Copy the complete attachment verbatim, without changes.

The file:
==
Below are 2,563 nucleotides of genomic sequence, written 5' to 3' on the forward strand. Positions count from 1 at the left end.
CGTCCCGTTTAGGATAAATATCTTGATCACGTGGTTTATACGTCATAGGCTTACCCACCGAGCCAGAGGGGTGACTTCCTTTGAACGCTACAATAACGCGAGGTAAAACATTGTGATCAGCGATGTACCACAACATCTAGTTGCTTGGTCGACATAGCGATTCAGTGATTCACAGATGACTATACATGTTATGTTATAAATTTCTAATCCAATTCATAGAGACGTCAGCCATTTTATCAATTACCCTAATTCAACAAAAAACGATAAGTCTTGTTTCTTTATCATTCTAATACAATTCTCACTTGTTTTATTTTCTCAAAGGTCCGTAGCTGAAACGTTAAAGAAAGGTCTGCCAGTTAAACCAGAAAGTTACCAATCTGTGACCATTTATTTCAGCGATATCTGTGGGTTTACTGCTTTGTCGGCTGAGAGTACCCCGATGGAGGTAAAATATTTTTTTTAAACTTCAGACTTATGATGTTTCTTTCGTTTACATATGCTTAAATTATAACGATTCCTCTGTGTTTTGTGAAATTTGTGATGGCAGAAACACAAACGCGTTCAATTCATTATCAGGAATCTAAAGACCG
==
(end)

Below are 2,563 nucleotides of genomic sequence, written 5' to 3' on the forward strand. Positions count from 1 at the left end.
CGTCCCGTTTAGGATAAATATCTTGATCACGTGGTTTATACGTCATAGGCTTACCCACCGAGCCAGAGGGGTGACTTCCTTTGAACGCTACAATAACGCGAGGTAAAACATTGTGATCAGCGATGTACCACAACATCTAGTTGCTTGGTCGACATAGCGATTCAGTGATTCACAGATGACTATACATGTTATGTTATAAATTTCTAATCCAATTCATAGAGACGTCAGCCATTTTATCAATTACCCTAATTCAACAAAAAACGATAAGTCTTGTTTCTTTATCATTCTAATACAATTCTCACTTGTTTTATTTTCTCAAAGGTCCGTAGCTGAAACGTTAAAGAAAGGTCTGCCAGTTAAACCAGAAAGTTACCAATCTGTGACCATTTATTTCAGCGATATCTGTGGGTTTACTGCTTTGTCGGCTGAGAGTACCCCGATGGAGGTAAAATATTTTTTTTAAACTTCAGACTTATGATGTTTCTTTCGTTTACATATGCTTAAATTATAACGATTCCTCTGTGTTTTGTGAAATTTGTGATGGCAGAAACACAAACGCGTTCAATTCATTATCAGGAATCTAAAGACCG